Demonstrate an understanding of how to apply a digital filter in signal processing applications. |
1,2,3,4,5,6,7 |
1.1,1.2,1.3,1.4,2.1,2.2,2.3,3.1,4.1,4.2,4.3 |
Homework and projects |

**REQUIRED TEXTBOOKS: **

Digital Filters
3^{rd} Edition. Hamming, R. W. Dover Publications, Inc. New York (1989).

A First Course in Numerical Analysis
2^{nd} Edition. Ralston, A. & Rabinowitz, P. Dover Publications, Inc. New York (1978).

Schaum's Outline of Signals and Systems
2^{nd} Edition.
Hsu, H.
McGraw-Hill. (2010).

Schaum's Outline of Numerical Analysis
2^{nd} Edition.
Scheid, Francis.
McGraw-Hill. (1989).

Schaum's Outline of Finite Element Analysis
1^{st} Edition.
Buchanan, George.
McGraw-Hill. (1994).

Pocket Book for Technical Writing for Engineers and Scientists
3^{rd} Edition.
Finkelstein, Leo.
McGraw-Hill. (2007).

Numerical Methods for Engineers
6^{th} Edition. Chapra,Steven and Canale, Raymond.
McGraw-Hill. (2009/2010).

Getting Started with MATLAB: A Quick Introduction for Scientists and Engineers.
Pratap, Rudra.
Oxford University Press. (2009).

**
OTHER REQUIRED COURSE MATERIALS: **

Pens, Pencils, Eraser, Straight edge, Paper, Textbooks, and Calculator are required for every class.

**
OUTSIDE CLASS REQUIREMENTS: **

As with any class an amount of time at least equivalent to two times the credit hours is expected to be performed for homework and labs. Please allot sufficient time for homework.

Homework will be assigned each week including the first week.

**
GRADING CRITERIA:**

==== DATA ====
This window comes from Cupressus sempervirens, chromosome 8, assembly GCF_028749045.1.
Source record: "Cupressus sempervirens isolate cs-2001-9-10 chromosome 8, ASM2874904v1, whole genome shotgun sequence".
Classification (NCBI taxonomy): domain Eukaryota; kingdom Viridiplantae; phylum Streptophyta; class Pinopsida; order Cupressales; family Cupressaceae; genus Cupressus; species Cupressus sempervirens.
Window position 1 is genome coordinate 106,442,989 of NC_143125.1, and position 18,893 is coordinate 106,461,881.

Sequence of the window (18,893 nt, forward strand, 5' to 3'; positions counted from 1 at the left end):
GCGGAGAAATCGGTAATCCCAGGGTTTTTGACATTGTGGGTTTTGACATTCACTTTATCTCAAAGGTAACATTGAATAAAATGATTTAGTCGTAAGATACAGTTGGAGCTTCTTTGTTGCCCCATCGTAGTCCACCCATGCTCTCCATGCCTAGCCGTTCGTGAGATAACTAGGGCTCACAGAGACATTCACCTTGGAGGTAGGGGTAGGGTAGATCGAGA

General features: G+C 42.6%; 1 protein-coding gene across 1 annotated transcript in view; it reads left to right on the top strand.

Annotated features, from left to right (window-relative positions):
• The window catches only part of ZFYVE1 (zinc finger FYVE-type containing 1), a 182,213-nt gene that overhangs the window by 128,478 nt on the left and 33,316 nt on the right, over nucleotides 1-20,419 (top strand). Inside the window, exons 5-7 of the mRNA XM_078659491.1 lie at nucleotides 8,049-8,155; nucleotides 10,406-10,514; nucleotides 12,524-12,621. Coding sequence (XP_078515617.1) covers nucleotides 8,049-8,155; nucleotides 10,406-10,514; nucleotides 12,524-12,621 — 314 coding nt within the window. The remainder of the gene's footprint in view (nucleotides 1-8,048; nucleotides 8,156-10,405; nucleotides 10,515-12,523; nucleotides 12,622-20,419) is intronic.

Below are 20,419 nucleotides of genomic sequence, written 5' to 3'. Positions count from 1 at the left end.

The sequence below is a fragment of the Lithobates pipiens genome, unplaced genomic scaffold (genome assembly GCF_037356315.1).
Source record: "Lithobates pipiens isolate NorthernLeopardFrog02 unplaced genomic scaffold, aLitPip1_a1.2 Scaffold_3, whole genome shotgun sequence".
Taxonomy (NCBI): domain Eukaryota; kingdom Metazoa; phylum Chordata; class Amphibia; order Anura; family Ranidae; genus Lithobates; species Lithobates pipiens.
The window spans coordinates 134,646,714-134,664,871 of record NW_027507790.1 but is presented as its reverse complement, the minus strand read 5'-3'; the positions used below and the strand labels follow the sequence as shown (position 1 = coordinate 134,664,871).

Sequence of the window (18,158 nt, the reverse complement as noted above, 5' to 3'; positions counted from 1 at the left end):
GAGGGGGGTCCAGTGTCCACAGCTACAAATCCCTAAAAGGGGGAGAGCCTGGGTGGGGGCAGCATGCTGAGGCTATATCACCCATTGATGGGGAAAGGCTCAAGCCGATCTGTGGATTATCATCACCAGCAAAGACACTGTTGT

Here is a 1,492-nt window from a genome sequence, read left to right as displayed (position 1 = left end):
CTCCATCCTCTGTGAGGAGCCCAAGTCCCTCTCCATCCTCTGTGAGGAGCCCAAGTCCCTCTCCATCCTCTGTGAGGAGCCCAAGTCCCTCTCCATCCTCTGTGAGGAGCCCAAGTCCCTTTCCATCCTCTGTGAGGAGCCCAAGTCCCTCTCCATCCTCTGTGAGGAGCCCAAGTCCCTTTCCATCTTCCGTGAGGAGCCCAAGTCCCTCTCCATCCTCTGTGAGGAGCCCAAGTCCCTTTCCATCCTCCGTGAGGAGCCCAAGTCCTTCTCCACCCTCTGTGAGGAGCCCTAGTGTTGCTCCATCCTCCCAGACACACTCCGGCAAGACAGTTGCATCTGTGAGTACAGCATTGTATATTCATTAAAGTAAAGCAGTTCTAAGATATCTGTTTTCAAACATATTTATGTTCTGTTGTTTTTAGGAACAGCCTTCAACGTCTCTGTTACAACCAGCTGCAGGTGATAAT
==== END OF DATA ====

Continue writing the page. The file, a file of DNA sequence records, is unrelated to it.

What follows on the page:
Evaluation of student performance is to be based on:

Unannounced quizzes and homework will account for approximately 15% of the semester grade. Homework consists of essays that are to be written in standard English format and problem sets. A grade of zero will be given to anyone who copies their homeworks (or quizzes from neighboring students). All work is subject to re-grade if academic dishonesty is suspected. Turn work in on time.

Fundamentals of Signals and Systems (split into what would traditionally be called a Midterm and Final), including numerical methods, exam to count as 20% of the grade. Using other resources (students next to you, computers of any type) is considering cheating and a grade of zero will be given to the student.

Six extensive projects will be assigned that will constitute 50% of the total grade. These projects are to be an original individual work. A grade of zero will be given to anyone who copies their projects. All work is subject to re-grade if academic dishonesty is suspected. Turn work in on time.